Yeah. Absolutely, absolutely. Actually there's a venue in New York City called the Symphony Space and I had a beatbox workshop for kids from two to about seven or eight. Honestly. And when I asked the kids to come up on stage, all the kids were just rushing on stage and I was passing the mic around and they was trying. Some of the kids, they had it down, like a couple of seven year olds were pretty good. I'm like “you're on your way”.In 10 years man, I'm going to be scared of you. But at that age, the mind is like a sponge.
It's great that they were this excited, and they were really in tune to everything that I was doing. At first, I was a little nervous. I always get nervous cause you don't know what the outcome is going to be and it just went off great. So, to me it's really, really awesome just to see people's response, especially children.
Other people see you as a generous artist. Do you see yourself as a generous person in a generous way? In the way you move throughout the world and the way you create your art, and interact with others? Do you see the generosity as part of who you are?
Yeah, but mostly I look at it in how I'm my mother's son, and a lot of that I got from my mother so I have to give her a lot of the credit, cause just watching her and how people responded to her, she wasn't a celeb. I mean, she was just a community celebrity, but she wasn't like JLo, or anybody like that. She knew people like that, but people just gravitated towards her and I always wanted to have that same resonance with other people like she had. Even my own children, they strive to do the same thing, just to have that type of respect and to be able to put that positive energy forward.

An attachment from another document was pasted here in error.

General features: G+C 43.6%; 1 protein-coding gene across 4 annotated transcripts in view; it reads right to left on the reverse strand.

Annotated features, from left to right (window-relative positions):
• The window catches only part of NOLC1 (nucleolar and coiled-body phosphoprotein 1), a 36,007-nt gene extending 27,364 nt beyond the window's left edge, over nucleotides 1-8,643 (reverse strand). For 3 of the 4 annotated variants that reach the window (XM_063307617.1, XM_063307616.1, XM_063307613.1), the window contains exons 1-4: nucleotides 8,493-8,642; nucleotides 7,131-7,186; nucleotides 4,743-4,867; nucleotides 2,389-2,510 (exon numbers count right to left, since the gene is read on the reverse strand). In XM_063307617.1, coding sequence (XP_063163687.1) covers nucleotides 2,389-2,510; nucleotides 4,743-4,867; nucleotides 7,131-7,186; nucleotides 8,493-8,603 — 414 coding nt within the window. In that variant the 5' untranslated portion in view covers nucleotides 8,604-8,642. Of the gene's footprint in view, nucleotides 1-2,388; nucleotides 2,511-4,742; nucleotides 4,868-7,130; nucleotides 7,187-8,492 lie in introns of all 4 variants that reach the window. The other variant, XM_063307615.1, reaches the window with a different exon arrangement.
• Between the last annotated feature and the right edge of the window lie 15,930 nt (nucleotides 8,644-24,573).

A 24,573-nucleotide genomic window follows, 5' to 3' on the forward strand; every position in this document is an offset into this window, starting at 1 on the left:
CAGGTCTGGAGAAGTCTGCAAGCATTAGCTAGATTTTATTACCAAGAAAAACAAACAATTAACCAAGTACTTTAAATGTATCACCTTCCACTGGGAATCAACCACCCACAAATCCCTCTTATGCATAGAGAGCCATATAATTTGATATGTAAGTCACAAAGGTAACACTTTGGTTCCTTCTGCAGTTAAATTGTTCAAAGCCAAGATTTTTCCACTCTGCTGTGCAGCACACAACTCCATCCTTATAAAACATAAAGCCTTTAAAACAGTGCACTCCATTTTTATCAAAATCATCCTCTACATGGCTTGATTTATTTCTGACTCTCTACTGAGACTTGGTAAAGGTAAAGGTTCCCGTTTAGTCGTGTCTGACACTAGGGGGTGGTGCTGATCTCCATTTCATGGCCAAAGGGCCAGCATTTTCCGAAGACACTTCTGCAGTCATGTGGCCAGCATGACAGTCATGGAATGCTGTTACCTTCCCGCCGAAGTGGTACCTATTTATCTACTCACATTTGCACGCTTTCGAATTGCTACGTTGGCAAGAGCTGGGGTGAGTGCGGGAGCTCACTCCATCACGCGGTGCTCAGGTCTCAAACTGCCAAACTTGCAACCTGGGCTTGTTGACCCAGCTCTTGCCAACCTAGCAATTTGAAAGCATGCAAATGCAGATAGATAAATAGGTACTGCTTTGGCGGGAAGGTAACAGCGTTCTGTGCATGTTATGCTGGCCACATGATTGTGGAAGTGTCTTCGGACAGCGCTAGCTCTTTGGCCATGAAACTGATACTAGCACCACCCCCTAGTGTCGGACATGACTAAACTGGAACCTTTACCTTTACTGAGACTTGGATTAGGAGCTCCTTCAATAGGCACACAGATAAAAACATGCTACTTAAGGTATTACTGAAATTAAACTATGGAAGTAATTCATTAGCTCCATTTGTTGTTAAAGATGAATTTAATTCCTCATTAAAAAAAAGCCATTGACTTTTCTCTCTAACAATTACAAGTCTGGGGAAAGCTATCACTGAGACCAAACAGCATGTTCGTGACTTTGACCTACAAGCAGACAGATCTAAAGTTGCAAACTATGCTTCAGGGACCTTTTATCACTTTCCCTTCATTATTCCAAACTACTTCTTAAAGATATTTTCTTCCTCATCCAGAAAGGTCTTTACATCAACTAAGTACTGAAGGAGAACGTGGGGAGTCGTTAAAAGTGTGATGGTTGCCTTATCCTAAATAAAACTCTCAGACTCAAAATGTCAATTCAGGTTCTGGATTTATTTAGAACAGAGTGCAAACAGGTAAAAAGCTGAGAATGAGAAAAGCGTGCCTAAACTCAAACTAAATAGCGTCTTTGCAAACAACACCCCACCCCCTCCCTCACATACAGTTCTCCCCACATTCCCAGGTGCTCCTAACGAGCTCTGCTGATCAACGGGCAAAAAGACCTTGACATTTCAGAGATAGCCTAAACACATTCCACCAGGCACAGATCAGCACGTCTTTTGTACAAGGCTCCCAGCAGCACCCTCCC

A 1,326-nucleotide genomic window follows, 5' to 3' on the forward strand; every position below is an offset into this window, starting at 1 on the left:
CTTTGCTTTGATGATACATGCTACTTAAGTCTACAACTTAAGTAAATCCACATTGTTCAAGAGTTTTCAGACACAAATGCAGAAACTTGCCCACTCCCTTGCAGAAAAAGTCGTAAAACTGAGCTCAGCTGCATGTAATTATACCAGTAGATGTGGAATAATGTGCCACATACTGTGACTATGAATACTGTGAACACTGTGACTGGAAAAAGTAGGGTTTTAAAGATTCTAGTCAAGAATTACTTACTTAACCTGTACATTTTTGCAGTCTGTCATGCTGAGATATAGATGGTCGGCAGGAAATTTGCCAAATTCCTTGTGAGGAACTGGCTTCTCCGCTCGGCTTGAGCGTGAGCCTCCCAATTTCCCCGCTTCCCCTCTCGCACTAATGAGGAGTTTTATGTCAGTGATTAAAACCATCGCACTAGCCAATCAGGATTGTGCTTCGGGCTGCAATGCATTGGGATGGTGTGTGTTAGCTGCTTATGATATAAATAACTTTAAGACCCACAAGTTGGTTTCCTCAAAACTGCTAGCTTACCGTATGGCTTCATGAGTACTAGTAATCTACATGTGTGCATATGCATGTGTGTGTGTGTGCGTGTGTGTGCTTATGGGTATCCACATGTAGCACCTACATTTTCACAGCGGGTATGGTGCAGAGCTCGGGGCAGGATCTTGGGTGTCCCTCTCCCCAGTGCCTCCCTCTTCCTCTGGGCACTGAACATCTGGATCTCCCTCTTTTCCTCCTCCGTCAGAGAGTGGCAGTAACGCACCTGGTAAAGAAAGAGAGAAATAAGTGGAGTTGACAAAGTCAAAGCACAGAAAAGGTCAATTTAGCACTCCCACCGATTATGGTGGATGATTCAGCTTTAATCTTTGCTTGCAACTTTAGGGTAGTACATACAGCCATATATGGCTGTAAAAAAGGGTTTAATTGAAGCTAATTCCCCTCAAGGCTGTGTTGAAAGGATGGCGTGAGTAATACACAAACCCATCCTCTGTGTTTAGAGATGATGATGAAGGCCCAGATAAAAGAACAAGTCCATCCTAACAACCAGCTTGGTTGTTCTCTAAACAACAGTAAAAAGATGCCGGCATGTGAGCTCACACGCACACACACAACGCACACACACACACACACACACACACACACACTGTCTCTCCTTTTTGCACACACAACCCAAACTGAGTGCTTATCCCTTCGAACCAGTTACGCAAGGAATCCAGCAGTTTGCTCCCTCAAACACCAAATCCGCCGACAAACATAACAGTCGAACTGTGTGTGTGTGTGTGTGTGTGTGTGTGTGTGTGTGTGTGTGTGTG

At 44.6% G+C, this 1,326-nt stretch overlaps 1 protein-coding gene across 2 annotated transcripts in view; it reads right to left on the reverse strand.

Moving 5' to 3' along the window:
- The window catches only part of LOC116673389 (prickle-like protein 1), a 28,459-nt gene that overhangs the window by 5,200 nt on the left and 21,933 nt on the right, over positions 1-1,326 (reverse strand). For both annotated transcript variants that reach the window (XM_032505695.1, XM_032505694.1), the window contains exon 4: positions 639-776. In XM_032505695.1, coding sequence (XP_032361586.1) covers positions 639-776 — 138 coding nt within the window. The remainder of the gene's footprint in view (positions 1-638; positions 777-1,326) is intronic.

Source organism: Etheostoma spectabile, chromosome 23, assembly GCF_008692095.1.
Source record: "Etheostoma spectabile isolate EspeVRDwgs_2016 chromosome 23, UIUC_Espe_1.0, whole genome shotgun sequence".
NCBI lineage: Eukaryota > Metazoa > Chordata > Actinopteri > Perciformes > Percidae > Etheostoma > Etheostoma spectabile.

Just got about a minute left, Rahzel, and I'm wondering for those little farm kids somewhere in South Dakota doing their work today, listening, going “that's the coolest thing,”—what's your advice to them? Where do they get started, and what do you say to little kids?
I mean with anything that you're trying to do, you have to make the decision to just do it no matter what anyone thinks, no matter what anyone says. To me, the more resistance you get, the more you should push back because you might be onto something. And sometimes you might be a little bit ahead of your times so you have to be patient, and just make the decision to do what you feel and do what you love. To me, if you do what you love, you'll never work a day in your life.
Do you think it’s possible for someone from South Dakota to make it in the world of hip hop? We don't have a particularly thriving cultural scene in many of these towns. You think some kid from South Dakota can go on?
Of course. I mean look at Eminem. He really believed, and once he found somebody that believed just as much as he did, whalah.We have the best rapper in the world. So it's possible if you put your mind to it.